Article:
Imagine if the human population of the UK suddenly disappeared or got wiped out but animals were left untouched; would your dog survive without you? Would they actually prove adept at navigating this strange new human-free world and even thrive, or would they fail to make it through their first winter?
This article will take a theoretical and largely light-hearted look at five dog breeds that wouldn’t survive if left to their own devices in the wild in the UK, and why.
The French bulldog is the UK’s most popular dog breed, and they’re also really expensive to buy. The costs involved in French bulldog ownership don’t end when you take your dog home, however; keeping any dog in a responsible manner (such as investing in preventative healthcare, feeding them a good quality diet and so on) costs more than many first-time dog owners think it will.
However, French bulldogs tend to cost more in vet’s fees over the course of their lifetimes than most other dog breeds, and as a breed, they have what is known as complex health. There are a lot of hereditary and conformation traits that work against the French bulldog when it comes to health and longevity, and many of these same traits mean Frenchies would not as a breed be likely to survive in the wild in a sustainable population of dogs.
Why? French bulldogs might be able to scavenge food, but they’d be competing with far larger and fitter dogs so might not do so well in this respect. In terms of their ability to hunt for food, they’re even less well equipped; they don’t have a huge amount of stamina, a fast running speed, and often have breathing difficulties if they over exert themselves.
They would also struggle to keep up or add value in a pack situation, which relies on teamwork and every dog in the pack bringing something to the table.
But the main reason that the French bulldog breed wouldn’t survive in its current form in the wild is far simpler than any of these things; very few dogs of the breed can reproduce without assistance. The vast majority of Frenchies need assistance to mate, and 85% or more of bitches require delivery by caesarean section. A breed that cannot reproduce in meaningful numbers on its own won’t survive past the initial generation!
The English bulldog is another hugely popular dog breed in the UK, and while they look very different to their Frenchie cousins, they share many of their traits; including many that mean they would be unable in the breed’s current form to survive in sustainable population numbers in the wild.
English bulldogs might well do better holding their own digging through the bins than French bulldogs when it comes to defending something they had scavenged from other dogs; and their guarding tendencies mean they might have a place in a pack, which could help them to survive.
However, as hunters, the English bulldog can’t outrun virtually anything, suffering from the same conformation limitations as the French bulldog.
They’re also not a hugely smart or streetwise breed, and so would not tend to be too good at looking after themselves, although when it comes to defending themselves they would definitely hold their own.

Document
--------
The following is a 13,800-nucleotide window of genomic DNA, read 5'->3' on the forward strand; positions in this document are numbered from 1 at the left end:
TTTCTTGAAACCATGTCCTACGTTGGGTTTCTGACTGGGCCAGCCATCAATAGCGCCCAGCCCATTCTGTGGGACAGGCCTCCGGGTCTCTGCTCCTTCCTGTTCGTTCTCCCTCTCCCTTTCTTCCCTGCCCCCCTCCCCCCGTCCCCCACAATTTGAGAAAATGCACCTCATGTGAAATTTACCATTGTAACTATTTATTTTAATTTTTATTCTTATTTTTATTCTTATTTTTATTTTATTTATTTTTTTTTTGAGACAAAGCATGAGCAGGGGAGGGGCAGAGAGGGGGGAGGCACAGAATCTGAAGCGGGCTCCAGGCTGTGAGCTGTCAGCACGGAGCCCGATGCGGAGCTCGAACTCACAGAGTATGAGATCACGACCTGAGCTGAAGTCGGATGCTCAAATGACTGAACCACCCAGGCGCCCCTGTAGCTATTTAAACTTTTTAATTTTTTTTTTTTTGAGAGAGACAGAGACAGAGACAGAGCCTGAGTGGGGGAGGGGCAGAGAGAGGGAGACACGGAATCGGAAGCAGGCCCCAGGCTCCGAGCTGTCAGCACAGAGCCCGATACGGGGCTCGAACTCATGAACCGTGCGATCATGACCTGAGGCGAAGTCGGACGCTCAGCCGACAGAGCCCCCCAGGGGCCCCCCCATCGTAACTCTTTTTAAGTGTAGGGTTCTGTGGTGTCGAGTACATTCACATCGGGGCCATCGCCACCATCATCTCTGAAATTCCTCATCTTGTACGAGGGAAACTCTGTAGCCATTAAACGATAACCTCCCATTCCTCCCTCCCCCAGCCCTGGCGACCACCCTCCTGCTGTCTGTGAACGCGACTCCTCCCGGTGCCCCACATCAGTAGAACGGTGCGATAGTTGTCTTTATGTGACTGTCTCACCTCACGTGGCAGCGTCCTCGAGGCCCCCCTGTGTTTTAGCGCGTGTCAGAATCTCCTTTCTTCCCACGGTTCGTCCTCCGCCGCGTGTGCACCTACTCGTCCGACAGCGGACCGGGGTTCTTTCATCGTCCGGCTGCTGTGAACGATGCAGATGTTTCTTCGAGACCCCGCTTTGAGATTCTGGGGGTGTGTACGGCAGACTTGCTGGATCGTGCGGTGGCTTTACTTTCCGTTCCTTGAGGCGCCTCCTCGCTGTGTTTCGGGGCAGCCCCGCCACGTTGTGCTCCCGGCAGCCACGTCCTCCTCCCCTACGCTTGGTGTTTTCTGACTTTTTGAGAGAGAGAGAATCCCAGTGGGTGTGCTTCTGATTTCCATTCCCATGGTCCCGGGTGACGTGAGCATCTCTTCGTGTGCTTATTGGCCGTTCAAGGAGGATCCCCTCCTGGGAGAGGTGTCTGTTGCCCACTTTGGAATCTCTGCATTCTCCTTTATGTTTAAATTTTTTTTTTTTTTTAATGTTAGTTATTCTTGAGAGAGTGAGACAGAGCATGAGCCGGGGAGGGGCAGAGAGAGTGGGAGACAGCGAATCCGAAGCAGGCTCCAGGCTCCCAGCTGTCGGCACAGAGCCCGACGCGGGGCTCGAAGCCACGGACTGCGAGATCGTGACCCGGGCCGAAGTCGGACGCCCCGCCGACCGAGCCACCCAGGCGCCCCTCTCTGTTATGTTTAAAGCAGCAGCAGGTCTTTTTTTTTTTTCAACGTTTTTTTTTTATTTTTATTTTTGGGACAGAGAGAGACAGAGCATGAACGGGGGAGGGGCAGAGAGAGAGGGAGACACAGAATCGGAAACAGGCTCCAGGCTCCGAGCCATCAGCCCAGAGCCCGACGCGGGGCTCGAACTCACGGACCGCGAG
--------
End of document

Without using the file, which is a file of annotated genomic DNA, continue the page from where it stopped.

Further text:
But like the French bulldog, English bulldogs tend to require both mating assistance and caesarean delivery in the vast majority of cases; which means that even if some dogs of the breed survived this theoretical imaginary event that resulted in our pets returning to the wild, they would be unlikely to be able to reproduce and ensure the breed’s survival.
The Chihuahua is the world’s smallest dog breed, and they’re very finely built and delicate; this might then seem like a breed that would very obviously not survive in the wild in the UK. But while the Chihuahua does make the list, they’re not actually as simple an addition as they might seem!
Dogs of the breed might survive in hotter climates better suited to their fine coats than the UK, despite the dog’s small size. Additionally, Chihuahuas were originally used and valued for their skills in keeping rodent populations under control, and so they might do quite well hunting their own small prey.
However, they’re not hardy enough to weather British winters, and their large, domed heads can cause reproductive limitations that would tend to mean the breed could not sustain itself.
The Shih Tzu is a petite toy dog breed that is very pretty to look at as well as high maintenance to own; which does not bode well for a dog theoretically doing well in the wild!
Their coats would soon become matted and not only uncomfortable but also potentially cause them health and functional problems, and they’re not generally thought to be good hunters, nor very street wise. However, Shih Tzus can be good watchdogs albeit not guard dogs, and so if they did manage to form a pack with other breeds, they could fulfil this role in the cooperative.
The pug is the UK’s third most popular breed, and one we commonly see out and about in dog parks. However, in the event of an extinction event that wiped out dog owners, it is unlikely many pugs would survive past the first generation without human care.
They’re not fast runners, they don’t have a lot of stamina, and they’re highly unlikely to be good hunters. While it is not such an acute problem with the pug as for the French and English bulldogs, pugs too sometimes need reproductive assistance at a higher rate than most other breeds.
The pug coat too means that the breed isn’t cold-hardy, and so they would be unlikely to make it through a harsh winter without a pack to keep them warm. That said, they are social and friendly dogs, and might well find a place in a pack that could help them to make it through.